Risk Factors for Substance Abuse and Addiction

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Addiction is a serious condition that affects the lives of millions of Americans every year. Living with an untreated addiction can lead to serious–even life-threatening–consequences. These include damage to your physical health and emotional well-being, financial and legal trouble, and the loss of important relationships and opportunities.

While anyone can develop issues with substance abuse or addiction, some personal and environmental risk factors make drug abuse and addiction more likely. Understanding these risk factors and how they impact a person’s likelihood of developing an addiction can help you avoid substance abuse or to recognize it if it has already developed.

Understanding Risk Factors for Drug Use and Addiction

Some of the risk factors for substance abuse and addiction begin with choices. While it might be impossible to go back in time and make a different initial decision, people can learn skills to manage certain personal risk factors that contribute to their addiction. Common risk factors include:

Drug of Choice

Using methamphetamines, heroin, and cocaine are more likely to result in addiction than alcohol or marijuana–although it is possible to develop addictions to these substances. More addictive drugs alter the way the brain works, and people who use them for even a short time can find that they are addicted to these substances.

Method of Use

Generally, drugs that you inject or smoke are considered to be more addictive than drugs that you take by mouth. This is because when injected or smoked, drugs enter your bloodstream and brain without being filtered by the liver and other major organs. This can result in a greater amount of the substance circulating the body quickly.

Age of First Use

The age of your first use seems to affect your likelihood of developing an addiction. The younger a person is when they first begin to use drugs, the more likely they are to live with addiction later in life. It is also thought that if people use drugs or alcohol before their brain has completely developed, it can cause structural changes that may make them more susceptible to mental health issues when they are adults.


The place you live and the people you spend time with can seriously affect your likelihood of abusing substances or developing an addiction. If your social group consists mainly of people who abuse substances, you are more likely to do the same.

If you recognize yourself in any of these risk factors, you need to talk to a medical or addiction professional who can help determine what support you need to overcome or avoid addiction.

Recognizing Other Risk Factors for Addiction

While some risk factors for substance abuse and addiction are things that you can change or manage, some are not. Addiction, and the circumstances that contribute to it, are often out of people’s control. These include:

Mental Illness

People who live with a mental illness such as anxiety, depression, or bipolar disorder are more likely than the general population to develop an addiction. When someone lives with both a substance use disorder and a mental illness, it is referred to as having a dual diagnosis. If someone starts addiction treatment, it is important to seek treatment at a facility qualified to provide dual diagnosis treatment.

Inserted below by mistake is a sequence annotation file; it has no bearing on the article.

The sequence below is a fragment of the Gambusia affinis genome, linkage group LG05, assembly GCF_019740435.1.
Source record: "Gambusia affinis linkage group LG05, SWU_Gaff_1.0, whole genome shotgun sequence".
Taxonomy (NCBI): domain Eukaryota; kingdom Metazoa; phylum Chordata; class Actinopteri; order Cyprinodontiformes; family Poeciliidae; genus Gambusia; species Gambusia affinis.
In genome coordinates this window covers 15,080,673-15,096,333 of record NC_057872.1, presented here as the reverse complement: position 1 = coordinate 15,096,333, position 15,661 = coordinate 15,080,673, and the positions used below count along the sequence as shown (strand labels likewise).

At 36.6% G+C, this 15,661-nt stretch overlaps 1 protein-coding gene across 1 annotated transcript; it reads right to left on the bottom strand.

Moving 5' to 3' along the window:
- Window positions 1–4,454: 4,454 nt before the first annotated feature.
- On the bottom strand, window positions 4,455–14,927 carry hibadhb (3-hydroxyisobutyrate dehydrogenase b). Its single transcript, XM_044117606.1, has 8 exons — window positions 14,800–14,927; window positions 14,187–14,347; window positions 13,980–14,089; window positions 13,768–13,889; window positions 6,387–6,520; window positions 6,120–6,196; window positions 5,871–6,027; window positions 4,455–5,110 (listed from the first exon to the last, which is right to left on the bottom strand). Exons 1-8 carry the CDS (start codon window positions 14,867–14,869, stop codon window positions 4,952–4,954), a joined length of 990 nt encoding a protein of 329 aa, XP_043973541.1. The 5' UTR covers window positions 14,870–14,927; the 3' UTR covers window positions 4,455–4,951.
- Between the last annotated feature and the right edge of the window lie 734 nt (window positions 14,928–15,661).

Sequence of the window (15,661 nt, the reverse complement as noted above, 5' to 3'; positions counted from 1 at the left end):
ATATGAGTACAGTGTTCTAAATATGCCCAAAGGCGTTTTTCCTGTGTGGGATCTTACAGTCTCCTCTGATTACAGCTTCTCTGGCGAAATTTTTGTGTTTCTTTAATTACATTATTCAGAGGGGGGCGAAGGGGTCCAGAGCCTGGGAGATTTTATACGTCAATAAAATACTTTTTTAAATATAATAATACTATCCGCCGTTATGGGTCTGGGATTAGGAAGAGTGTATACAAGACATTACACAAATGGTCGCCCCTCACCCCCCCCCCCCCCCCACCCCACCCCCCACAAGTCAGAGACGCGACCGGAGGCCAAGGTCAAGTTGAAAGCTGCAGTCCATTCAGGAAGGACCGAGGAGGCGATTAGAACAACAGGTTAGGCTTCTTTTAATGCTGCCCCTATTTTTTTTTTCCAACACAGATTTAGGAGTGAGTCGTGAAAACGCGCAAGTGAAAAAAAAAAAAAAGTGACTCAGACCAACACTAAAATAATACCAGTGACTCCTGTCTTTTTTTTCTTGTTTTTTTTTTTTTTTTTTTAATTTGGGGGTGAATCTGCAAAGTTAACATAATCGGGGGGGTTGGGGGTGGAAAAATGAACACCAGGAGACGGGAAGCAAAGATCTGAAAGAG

Family History

If someone in your family has developed an addiction, it is more likely that you will, too. Research suggests that as much as 50% of your likelihood of developing an addiction comes from your family history.

Lack of Parental Involvement

Children who experience a lack of parental involvement are more likely to engage in risk-taking behaviors as teenagers and adults, including experimenting with drugs and alcohol. While this is not universal, it is a potential risk factor for developing an addiction.

Illness or Injury

Some people use drugs or alcohol to mask the symptoms of a physical illness or develop an addiction to prescription medications. Living with chronic pain can impact a person’s likelihood of developing an addiction to drugs or alcohol.

Although you cannot control things like your family history, parenting, or health, it is still possible to learn skills that can help you manage the effect of these issues on your life without using drugs or alcohol.

Find Help Today

If you or someone you love need more information or treatment for substance abuse, reach out to the staff at New Jersey Addiction Interventions. We know anyone can recover from addiction if they have the comprehensive treatment and the right support. Taking your life back from substance abuse starts with education. We will get you the answers you need and offer the best treatment available so that you can learn to live the healthy life you deserve.

Don’t wait another day for life-saving addiction treatment. Call now to get started.

Medically Reviewed: October 25, 2021

Dr Ashley

Medical Reviewer

Chief Editor


All of the information on this page has been reviewed and verified by a certified addiction professional.

Dr Ashley Murray obtained her MBBCh Cum Laude in 2016. She currently practices in the public domain in South Africa. She has an interest in medical writing and has a keen interest in evidence-based medicine.

All of the information on this page has been reviewed and verified by a certified addiction professional.

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